@Jon Horton Since you've stated you're one month into educating yourself on investment properties, you may not have gotten to the section on the different classifications of investment properties. Not all investment properties fall into the same category of management needs and requirements, A 96 unit portfolio with an average property valuation of $21,000 is nowhere near the standard RE portfolio of properties, this is a portfolio that falls into the specialized property sector and will require a specialized REI skillset to succeed in this sector.

There are a few questions for the owner that may help mitigate your risk depending on his answers.

1) How much time is he contributing to the business? If he's spending a lot of time managing a 96 unit portfolio, it's not enough money in this specialized portfolio, at the 96 unit level the owner should not be boots on the ground anymore.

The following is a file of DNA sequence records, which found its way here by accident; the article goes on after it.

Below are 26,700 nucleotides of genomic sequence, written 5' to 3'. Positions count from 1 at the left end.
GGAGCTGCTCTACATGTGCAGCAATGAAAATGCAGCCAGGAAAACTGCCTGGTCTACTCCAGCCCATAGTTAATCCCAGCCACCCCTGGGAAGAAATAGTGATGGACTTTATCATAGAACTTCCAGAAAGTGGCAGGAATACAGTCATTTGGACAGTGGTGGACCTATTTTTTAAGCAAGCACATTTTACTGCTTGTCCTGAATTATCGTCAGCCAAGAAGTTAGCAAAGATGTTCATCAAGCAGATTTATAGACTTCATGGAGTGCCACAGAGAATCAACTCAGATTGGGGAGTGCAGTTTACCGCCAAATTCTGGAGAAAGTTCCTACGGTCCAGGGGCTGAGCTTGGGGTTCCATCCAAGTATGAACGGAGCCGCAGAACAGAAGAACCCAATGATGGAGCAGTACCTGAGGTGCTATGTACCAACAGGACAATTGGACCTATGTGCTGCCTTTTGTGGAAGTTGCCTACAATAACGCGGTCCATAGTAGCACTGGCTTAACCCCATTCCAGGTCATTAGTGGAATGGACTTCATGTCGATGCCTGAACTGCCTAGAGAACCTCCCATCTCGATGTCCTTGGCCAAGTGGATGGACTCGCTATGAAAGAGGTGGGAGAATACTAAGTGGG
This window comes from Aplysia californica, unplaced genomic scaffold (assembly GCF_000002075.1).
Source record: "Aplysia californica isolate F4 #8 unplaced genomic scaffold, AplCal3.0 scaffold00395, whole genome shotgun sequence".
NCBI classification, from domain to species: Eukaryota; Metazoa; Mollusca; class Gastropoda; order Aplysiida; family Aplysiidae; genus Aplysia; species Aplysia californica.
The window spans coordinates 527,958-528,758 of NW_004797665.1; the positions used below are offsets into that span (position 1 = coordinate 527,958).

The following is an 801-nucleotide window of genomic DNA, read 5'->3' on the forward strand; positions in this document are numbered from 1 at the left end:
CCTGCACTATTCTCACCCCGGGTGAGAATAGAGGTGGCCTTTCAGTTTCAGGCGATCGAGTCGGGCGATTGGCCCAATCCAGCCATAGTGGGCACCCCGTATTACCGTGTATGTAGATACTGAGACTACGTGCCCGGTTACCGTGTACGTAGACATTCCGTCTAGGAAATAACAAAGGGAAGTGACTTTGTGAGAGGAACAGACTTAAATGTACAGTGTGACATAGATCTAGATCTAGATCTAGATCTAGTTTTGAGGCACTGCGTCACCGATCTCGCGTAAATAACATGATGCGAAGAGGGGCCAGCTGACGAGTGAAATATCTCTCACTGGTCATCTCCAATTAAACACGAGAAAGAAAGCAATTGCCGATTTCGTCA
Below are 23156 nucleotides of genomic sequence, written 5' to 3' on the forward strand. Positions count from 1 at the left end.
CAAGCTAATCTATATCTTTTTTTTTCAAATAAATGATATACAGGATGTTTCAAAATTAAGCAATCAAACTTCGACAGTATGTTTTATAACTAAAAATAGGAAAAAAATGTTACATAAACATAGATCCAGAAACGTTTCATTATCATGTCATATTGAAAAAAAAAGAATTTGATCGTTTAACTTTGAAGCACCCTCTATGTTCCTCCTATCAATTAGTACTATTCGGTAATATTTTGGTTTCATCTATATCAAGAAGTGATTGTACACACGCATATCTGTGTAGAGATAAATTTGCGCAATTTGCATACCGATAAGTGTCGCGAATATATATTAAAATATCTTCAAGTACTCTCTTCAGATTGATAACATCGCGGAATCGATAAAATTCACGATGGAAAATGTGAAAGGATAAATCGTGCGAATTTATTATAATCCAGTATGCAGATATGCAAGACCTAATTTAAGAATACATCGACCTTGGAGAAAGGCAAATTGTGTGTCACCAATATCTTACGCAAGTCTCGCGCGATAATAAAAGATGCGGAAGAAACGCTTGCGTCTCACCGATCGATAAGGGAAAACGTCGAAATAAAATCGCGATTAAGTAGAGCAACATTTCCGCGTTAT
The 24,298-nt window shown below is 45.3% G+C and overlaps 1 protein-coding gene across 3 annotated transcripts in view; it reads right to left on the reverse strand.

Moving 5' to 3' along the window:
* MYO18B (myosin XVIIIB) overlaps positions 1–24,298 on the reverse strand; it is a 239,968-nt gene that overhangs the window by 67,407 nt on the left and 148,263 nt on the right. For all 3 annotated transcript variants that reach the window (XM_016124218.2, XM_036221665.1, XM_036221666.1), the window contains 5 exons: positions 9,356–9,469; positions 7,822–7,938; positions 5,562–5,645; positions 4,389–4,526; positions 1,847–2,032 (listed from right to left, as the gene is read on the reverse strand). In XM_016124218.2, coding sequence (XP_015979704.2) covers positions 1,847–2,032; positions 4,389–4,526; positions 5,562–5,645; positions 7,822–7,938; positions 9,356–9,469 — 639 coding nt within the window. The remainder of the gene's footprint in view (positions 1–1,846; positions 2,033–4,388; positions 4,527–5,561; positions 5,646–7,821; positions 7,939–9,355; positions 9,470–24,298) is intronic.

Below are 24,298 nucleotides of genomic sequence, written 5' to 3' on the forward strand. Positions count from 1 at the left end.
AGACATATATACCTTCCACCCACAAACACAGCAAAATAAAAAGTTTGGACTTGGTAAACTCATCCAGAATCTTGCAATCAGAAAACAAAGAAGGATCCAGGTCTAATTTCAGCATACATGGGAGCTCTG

2) As an investor you should not be paying market value for all 96 units, there's the expectation that some of these units will be way less than what you're seeing on Zillow (looking at Zillow for valuations is a hole other conversation I won't cover here) but regardless you should be expecting a discount for helping him cut 6-12 months out of his sell-off timeline if he had to do these individually or in smaller packages, What type of discount are you able to get?

3) You mentioned fixing up to increase rents, properties in the 21K range can only be increased so much in rents, most of these are going to be Section 8 and I'm sure he's collecting the allowable Section 8 rental amount, don't expect to convert a great deal of Section 8 properties to Non-Section 8 and collect higher rents, these properties are in the average of 21K range for a reason, Ask How many of these units are Section 8?